And off we go…

A transatlantic flight is the flight of an aircraft across the Atlantic Ocean, from Europe, Africa or the Middle East to North America, Central America, South America, or vice versa. Such flights have been made by fixed-wing aircraft, airships, balloons and other aircraft.

Early aircraft engines did not have the reliability needed for the crossing, nor the power to lift the required fuel. There are difficulties navigating over featureless expanses of water for thousands of miles, and the weather, especially in the North Atlantic Ocean, is unpredictable. Since the middle of the 20th century, however, transatlantic flight has been routine, for commercial, military, diplomatic, and other purposes. Experimental flights (in balloons, small aircraft, etc.) still present challenges for transatlantic fliers.

In 2016 Dr. Paul Williams of the University of Reading published a scientific study showing that transatlantic flight times are expected to change as the North Atlantic jet stream responds to global warming, with eastbound flights speeding up and westbound flights slowing down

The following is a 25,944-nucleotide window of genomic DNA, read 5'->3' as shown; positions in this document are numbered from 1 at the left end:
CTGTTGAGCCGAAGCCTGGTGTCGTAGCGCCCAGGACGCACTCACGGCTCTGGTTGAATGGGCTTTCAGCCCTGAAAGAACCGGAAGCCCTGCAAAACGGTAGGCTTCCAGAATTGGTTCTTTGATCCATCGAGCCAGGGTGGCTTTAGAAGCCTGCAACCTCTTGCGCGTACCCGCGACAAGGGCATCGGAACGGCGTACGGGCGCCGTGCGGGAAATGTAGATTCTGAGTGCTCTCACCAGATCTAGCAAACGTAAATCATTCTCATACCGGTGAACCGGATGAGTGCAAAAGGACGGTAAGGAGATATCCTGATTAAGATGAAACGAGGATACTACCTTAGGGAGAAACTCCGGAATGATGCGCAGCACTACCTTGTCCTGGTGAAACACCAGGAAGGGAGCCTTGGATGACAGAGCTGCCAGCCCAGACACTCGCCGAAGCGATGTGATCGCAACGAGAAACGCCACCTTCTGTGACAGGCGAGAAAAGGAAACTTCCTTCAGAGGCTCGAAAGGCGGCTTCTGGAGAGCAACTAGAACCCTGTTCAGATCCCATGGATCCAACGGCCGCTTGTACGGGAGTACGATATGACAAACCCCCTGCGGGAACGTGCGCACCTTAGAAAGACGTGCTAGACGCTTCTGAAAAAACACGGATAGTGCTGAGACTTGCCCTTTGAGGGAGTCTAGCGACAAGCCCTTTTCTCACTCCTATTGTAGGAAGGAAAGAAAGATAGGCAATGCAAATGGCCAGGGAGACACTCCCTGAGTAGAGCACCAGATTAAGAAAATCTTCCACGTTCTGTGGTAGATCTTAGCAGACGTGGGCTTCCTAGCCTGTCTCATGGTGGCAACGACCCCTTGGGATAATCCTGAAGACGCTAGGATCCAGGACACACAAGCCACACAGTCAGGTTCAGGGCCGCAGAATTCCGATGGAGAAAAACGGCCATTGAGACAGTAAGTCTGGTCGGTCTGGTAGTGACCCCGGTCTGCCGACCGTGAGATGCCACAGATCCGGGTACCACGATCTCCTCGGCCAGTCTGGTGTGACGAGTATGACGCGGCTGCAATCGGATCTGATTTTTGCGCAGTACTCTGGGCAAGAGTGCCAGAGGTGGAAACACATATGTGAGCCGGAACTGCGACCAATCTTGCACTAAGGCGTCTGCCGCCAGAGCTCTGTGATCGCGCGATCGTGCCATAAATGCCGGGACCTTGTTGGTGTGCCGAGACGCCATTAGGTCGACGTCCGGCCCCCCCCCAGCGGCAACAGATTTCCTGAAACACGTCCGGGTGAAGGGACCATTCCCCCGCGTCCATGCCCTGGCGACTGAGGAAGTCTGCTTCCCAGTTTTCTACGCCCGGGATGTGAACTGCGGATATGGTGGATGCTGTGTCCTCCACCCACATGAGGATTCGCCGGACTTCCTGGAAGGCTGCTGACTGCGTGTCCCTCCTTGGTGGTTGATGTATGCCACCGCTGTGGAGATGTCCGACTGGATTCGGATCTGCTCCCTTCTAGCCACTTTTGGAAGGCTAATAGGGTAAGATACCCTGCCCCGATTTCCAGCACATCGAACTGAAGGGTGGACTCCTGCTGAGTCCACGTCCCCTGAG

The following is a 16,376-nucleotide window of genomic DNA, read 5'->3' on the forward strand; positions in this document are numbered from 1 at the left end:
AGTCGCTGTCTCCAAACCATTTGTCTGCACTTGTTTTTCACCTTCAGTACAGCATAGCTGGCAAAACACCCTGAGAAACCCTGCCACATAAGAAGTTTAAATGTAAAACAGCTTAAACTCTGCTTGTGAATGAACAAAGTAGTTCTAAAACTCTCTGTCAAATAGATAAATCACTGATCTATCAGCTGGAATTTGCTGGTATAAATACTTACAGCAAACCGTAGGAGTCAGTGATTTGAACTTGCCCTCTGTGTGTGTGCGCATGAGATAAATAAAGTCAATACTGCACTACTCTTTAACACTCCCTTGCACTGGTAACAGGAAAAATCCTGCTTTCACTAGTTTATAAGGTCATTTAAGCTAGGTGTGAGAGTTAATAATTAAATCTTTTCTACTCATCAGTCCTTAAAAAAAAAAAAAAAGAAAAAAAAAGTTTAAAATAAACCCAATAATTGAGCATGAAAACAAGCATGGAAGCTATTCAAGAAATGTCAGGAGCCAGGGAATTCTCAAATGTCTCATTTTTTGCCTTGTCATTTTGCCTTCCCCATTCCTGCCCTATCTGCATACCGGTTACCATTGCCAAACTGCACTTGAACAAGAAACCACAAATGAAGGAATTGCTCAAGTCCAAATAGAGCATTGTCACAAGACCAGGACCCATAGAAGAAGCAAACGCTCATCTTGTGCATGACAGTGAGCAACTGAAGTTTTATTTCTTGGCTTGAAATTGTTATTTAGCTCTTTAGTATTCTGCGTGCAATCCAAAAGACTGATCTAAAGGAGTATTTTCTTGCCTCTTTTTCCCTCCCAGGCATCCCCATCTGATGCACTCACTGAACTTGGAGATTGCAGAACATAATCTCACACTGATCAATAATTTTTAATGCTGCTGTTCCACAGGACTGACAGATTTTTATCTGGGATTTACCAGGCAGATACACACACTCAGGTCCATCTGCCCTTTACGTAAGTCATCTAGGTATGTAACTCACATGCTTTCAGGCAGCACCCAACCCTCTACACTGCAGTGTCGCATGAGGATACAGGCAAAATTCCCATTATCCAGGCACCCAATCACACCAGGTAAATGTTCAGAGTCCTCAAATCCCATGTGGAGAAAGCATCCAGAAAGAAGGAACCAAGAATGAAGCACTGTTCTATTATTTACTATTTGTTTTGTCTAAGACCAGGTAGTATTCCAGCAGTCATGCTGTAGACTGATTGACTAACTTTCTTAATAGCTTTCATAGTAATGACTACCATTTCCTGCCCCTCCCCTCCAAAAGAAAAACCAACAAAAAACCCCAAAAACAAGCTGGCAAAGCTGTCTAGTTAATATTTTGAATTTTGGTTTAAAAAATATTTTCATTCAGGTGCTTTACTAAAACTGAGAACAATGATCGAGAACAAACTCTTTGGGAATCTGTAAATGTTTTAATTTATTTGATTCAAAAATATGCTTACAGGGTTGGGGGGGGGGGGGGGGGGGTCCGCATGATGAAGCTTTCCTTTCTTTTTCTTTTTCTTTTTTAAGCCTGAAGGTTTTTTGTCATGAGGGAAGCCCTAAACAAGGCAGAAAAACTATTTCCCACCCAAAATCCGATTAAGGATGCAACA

The idea of transatlantic flight came about with the advent of the balloon. The balloons of the period were inflated with coal gas, a moderate lifting medium compared to hydrogen or helium, but with enough lift to use the winds that would later be known as the Jet Stream. In 1859, John Wise built an enormous aerostat named the Atlantic, intending to cross the Atlantic. The flight lasted less than a day, crash-landing in Henderson, New York. Thaddeus S. C. Lowe prepared a massive balloon of 725,000 cubic feet (20,500 m3) called the City of New York to take off from Philadelphia in 1860, but was interrupted by the onset of the American Civil War in 1861. (The first successful transatlantic flight in a balloon was the Double Eagle II from Presque Isle, Maine, to Miserey, near Paris in 1978.)

[taken from Wikipedia as a demo post]